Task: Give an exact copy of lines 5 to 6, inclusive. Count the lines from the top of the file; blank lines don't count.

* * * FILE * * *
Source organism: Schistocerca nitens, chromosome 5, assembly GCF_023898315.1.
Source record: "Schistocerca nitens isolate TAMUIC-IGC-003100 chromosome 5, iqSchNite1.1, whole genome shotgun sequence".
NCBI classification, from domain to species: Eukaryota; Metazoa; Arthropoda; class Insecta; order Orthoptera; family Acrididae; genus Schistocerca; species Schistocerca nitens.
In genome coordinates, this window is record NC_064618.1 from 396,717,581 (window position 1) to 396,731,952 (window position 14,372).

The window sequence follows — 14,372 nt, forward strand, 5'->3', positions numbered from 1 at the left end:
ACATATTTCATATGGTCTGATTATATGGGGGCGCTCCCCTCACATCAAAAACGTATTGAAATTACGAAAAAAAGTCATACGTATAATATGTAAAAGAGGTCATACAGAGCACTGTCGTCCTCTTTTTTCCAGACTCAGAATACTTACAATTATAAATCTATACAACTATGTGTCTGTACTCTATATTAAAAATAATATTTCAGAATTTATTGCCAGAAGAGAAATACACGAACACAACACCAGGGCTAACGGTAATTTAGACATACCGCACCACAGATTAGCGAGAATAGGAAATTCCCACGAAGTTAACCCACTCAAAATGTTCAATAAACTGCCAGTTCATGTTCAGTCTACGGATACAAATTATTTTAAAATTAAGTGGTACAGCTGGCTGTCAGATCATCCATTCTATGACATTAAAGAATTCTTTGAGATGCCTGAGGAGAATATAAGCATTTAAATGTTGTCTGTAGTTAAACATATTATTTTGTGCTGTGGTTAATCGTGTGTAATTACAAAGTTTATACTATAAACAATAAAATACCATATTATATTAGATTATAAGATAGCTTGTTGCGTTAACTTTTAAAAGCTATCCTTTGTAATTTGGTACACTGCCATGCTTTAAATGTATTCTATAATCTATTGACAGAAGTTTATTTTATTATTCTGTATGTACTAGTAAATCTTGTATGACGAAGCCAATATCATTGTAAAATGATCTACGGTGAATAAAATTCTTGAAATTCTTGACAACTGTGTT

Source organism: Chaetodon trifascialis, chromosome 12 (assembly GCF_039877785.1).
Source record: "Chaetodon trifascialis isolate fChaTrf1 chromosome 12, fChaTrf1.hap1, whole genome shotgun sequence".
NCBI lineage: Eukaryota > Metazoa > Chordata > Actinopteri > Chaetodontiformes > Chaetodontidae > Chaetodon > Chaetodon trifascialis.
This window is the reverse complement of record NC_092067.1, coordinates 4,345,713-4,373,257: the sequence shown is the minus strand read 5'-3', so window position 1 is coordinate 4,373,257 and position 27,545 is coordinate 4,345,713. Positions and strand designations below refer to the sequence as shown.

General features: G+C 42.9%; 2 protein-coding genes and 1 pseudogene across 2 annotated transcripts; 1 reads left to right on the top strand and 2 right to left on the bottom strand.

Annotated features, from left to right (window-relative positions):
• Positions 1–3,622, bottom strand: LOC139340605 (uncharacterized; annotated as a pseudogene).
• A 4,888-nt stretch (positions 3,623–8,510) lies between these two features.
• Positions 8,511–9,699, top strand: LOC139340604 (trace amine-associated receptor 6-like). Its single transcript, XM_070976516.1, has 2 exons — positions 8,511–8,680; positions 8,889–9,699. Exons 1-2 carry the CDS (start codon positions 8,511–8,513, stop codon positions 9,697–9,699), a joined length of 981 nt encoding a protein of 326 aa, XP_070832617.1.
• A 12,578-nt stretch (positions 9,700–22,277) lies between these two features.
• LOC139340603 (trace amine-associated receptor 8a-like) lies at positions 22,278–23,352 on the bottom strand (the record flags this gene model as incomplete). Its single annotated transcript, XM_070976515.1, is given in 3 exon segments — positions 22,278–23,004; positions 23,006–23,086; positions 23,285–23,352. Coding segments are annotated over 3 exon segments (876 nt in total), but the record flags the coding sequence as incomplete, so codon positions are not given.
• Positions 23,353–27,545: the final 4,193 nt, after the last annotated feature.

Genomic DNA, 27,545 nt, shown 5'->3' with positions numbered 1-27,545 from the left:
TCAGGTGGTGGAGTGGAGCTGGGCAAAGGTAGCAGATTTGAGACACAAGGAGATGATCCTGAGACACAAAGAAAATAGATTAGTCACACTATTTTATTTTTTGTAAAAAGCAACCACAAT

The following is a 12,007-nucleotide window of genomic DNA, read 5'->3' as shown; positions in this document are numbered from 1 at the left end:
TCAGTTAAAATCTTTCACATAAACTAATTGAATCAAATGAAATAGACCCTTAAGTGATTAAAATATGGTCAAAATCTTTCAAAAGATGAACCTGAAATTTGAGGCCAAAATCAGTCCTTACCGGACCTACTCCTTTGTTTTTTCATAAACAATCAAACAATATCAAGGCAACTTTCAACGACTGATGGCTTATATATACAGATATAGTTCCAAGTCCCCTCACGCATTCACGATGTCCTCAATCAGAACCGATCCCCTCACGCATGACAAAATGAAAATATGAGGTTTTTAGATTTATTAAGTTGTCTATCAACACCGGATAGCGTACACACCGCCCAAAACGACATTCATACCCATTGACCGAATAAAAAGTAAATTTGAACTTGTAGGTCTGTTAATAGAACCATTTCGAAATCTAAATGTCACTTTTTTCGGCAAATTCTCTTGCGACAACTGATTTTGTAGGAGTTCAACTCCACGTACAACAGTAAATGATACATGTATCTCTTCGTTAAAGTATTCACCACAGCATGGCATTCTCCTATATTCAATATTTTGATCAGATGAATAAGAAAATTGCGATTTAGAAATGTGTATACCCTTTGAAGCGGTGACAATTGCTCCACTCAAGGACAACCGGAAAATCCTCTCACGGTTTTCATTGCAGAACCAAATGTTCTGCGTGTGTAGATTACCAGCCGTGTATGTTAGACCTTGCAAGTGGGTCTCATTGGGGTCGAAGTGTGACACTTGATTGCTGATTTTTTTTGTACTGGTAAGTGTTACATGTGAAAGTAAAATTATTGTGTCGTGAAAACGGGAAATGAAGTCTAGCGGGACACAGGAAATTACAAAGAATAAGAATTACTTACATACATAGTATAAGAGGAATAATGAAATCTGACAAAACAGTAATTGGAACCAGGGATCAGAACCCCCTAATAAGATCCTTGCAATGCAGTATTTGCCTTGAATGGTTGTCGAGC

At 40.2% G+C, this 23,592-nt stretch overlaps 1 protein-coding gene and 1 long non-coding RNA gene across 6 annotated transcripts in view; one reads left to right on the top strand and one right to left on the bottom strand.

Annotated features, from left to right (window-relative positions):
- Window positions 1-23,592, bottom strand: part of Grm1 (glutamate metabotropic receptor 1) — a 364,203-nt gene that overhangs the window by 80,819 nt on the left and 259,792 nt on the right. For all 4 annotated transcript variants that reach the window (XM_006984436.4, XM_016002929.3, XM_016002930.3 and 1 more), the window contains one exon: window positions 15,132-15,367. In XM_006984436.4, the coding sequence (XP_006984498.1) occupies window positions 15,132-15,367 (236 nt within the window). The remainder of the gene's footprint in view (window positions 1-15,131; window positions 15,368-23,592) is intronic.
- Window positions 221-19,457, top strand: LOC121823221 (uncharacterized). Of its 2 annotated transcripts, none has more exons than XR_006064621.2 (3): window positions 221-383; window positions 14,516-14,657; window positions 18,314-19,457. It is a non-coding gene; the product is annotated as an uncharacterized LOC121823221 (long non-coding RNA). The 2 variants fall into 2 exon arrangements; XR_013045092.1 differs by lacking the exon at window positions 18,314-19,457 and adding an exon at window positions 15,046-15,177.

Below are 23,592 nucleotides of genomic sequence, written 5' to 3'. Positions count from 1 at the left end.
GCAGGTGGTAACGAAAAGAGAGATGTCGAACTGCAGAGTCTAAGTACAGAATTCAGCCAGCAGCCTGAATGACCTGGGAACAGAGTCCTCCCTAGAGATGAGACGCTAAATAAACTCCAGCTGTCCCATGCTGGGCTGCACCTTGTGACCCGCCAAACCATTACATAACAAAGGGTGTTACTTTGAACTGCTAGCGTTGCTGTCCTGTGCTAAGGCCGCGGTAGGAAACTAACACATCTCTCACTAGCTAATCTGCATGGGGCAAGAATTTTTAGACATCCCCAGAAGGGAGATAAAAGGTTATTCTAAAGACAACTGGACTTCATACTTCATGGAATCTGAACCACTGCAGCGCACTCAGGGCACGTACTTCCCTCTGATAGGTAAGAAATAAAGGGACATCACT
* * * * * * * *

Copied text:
The window sequence follows — 14,372 nt, forward strand, 5'->3', positions numbered from 1 at the left end:
ACATATTTCATATGGTCTGATTATATGGGGGCGCTCCCCTCACATCAAAAACGTATTGAAATTACGAAAAAAAGTCATACGTATAATATGTAAAAGAGGTCATACAGAGCACTGTCGTCCTCTTTTTTCCAGACTCAGAATACTTACAATTATAAATCTATACAACTATGTGTCTGTACTCTATATTAAAAATAATATTTCAGAATTTATTGCCAGAAGAGAAATACACGAACACAACACCAGGGCTAACGGTAATTTAGACATACCGCACCACAGATTAGCGAGAATAGGAAATTCCCACGAAGTTAACCCACTCAAAATGTTCAATAAACTGCCAGTTCATGTTCAGTCTACGGATACAAATTATTTTAAAATTAAGTGGTACAGCTGGCTGTCAGATCATCCATTCTATGACATTAAAGAATTCTTTGAGATGCCTGAGGAGAATATAAGCATTTAAATGTTGTCTGTAGTTAAACATATTATTTTGTGCTGTGGTTAATCGTGTGTAATTACAAAGTTTATACTATAAACAATAAAATACCATATTATATTAGATTATAAGATAGCTTGTTGCGTTAACTTTTAAAAGCTATCCTTTGTAATTTGGTACACTGCCATGCTTTAAATGTATTCTATAATCTATTGACAGAAGTTTATTTTATTATTCTGTATGTACTAGTAAATCTTGTATGACGAAGCCAATATCATTGTAAAATGATCTACGGTGAATAAAATTCTTGAAATTCTTGACAACTGTGTT